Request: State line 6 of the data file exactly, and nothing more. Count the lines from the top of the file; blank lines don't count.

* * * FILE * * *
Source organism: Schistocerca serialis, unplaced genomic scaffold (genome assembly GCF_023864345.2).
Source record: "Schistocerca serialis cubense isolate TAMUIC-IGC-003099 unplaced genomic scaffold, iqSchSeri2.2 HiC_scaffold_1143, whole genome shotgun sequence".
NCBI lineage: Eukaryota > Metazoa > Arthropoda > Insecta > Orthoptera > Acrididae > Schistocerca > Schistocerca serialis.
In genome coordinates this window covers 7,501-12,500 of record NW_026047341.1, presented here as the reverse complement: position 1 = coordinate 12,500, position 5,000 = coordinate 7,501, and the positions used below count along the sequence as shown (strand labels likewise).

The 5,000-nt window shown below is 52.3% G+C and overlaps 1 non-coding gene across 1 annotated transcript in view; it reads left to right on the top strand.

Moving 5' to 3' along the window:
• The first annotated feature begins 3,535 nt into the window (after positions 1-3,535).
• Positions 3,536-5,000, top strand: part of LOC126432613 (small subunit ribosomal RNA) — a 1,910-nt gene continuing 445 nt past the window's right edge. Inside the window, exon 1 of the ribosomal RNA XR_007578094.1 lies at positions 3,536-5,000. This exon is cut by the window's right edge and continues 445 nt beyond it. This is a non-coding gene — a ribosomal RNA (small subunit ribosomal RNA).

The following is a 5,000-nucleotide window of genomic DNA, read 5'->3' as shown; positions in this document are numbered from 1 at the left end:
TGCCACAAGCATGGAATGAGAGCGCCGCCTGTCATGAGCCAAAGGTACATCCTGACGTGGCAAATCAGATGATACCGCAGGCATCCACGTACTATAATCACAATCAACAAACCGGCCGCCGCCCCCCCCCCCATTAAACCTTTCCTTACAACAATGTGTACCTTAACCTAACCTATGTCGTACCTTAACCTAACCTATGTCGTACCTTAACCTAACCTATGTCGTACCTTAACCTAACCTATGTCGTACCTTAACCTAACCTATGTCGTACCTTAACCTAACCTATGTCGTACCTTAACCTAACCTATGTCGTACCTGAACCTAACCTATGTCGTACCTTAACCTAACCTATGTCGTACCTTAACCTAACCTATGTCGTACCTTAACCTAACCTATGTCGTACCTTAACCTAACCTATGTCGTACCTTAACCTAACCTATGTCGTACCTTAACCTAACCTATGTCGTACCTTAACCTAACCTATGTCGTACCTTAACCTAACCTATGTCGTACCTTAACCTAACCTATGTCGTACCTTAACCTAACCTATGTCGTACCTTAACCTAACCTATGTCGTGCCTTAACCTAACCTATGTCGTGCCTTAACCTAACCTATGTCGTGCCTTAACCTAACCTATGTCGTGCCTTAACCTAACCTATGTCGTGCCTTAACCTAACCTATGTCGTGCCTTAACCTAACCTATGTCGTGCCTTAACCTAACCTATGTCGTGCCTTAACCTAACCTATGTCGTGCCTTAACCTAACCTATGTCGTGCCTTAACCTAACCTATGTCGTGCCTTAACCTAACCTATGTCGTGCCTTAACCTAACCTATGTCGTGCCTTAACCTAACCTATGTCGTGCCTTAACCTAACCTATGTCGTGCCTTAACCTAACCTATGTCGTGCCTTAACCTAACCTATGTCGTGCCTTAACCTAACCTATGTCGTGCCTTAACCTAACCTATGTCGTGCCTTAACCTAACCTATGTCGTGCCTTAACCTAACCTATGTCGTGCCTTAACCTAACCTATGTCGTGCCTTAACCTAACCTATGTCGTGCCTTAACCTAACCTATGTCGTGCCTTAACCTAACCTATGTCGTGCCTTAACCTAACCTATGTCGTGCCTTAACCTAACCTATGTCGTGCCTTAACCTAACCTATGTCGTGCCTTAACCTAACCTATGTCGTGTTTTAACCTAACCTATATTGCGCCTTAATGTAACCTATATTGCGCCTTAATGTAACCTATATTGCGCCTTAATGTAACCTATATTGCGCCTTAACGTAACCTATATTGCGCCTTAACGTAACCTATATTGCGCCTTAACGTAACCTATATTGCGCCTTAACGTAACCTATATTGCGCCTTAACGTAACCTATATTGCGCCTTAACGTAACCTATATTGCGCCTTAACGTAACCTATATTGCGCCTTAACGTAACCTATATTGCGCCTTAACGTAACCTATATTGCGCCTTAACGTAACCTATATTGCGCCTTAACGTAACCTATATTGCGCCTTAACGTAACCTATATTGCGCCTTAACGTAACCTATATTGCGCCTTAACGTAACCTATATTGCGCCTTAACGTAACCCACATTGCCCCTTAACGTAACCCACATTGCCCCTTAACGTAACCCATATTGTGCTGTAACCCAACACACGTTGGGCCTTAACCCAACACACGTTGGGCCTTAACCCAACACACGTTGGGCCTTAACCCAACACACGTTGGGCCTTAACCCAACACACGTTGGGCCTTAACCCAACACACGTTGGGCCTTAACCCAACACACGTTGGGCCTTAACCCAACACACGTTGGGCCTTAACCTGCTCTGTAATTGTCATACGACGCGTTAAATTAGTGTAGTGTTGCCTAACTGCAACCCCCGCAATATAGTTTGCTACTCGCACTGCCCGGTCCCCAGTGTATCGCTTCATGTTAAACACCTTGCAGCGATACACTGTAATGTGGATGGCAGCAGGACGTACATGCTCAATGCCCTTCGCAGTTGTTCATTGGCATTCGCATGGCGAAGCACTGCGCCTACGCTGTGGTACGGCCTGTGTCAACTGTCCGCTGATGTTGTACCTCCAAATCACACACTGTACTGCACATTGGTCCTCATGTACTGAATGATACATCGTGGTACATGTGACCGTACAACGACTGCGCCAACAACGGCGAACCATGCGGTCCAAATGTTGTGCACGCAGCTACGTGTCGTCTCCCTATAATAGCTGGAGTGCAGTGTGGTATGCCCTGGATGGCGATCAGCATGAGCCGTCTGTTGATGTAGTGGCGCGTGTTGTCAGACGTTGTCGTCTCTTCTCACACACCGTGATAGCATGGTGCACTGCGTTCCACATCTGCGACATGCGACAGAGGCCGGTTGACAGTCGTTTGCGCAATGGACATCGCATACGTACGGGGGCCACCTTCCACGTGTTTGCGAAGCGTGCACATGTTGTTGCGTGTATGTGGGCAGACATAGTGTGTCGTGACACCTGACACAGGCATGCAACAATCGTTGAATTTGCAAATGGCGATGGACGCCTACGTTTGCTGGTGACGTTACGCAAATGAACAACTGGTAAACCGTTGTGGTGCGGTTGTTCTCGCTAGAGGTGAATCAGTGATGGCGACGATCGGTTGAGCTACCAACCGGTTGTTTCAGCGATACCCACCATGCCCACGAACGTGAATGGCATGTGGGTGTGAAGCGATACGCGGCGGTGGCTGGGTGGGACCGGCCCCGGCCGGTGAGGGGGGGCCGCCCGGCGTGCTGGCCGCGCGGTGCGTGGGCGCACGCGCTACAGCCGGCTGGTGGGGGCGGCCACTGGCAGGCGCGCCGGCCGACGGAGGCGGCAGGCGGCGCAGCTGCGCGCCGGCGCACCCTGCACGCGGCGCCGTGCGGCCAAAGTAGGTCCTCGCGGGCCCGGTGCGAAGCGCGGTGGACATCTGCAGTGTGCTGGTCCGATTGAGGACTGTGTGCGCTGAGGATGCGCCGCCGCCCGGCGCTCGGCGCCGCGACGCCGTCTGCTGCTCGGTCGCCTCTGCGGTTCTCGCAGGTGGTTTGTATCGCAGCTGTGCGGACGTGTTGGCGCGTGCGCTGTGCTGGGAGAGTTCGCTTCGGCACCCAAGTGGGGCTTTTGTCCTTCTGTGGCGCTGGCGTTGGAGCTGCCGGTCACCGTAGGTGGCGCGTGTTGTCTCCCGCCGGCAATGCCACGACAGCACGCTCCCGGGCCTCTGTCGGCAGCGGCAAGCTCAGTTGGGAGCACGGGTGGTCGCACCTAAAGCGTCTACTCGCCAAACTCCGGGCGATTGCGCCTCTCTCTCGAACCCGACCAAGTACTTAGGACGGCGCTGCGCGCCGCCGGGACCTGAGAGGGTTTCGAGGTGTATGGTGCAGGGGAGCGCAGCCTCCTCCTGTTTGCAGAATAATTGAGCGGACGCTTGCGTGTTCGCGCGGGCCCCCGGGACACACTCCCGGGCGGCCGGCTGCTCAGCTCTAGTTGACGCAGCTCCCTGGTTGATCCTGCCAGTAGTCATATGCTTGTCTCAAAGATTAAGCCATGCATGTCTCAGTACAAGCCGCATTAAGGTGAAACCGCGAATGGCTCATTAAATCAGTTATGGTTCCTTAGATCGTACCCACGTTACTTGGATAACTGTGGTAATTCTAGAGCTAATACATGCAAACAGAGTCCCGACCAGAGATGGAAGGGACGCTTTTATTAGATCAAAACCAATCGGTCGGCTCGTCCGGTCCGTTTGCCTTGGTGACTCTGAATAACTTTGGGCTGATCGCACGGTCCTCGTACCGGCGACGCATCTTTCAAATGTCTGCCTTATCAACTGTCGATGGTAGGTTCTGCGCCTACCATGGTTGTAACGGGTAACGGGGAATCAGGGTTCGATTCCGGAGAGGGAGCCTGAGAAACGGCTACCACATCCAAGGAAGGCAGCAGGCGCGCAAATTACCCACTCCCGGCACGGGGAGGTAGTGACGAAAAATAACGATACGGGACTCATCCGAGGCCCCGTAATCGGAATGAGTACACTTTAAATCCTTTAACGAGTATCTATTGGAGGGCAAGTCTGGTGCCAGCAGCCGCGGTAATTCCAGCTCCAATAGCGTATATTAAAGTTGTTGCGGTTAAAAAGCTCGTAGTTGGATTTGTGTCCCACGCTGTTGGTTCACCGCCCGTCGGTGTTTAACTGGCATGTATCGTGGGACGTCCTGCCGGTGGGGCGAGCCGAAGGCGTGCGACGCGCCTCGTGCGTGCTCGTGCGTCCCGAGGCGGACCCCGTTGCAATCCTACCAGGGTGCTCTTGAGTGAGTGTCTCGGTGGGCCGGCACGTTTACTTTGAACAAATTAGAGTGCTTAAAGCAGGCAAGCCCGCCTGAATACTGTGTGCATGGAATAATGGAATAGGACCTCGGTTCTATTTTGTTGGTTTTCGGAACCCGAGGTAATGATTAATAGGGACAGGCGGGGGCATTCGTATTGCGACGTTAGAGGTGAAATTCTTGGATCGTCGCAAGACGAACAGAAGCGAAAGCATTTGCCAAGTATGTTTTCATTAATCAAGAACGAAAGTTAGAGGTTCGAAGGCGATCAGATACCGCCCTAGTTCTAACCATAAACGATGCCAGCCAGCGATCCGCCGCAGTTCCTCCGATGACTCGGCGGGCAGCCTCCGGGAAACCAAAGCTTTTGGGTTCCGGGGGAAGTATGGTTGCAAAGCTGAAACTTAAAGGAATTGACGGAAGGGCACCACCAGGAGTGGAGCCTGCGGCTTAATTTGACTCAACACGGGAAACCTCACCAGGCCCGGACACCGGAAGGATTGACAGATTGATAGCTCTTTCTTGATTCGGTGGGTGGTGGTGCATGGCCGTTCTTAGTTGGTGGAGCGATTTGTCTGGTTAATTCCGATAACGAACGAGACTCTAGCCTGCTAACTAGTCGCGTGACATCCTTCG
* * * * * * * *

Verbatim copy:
Moving 5' to 3' along the window: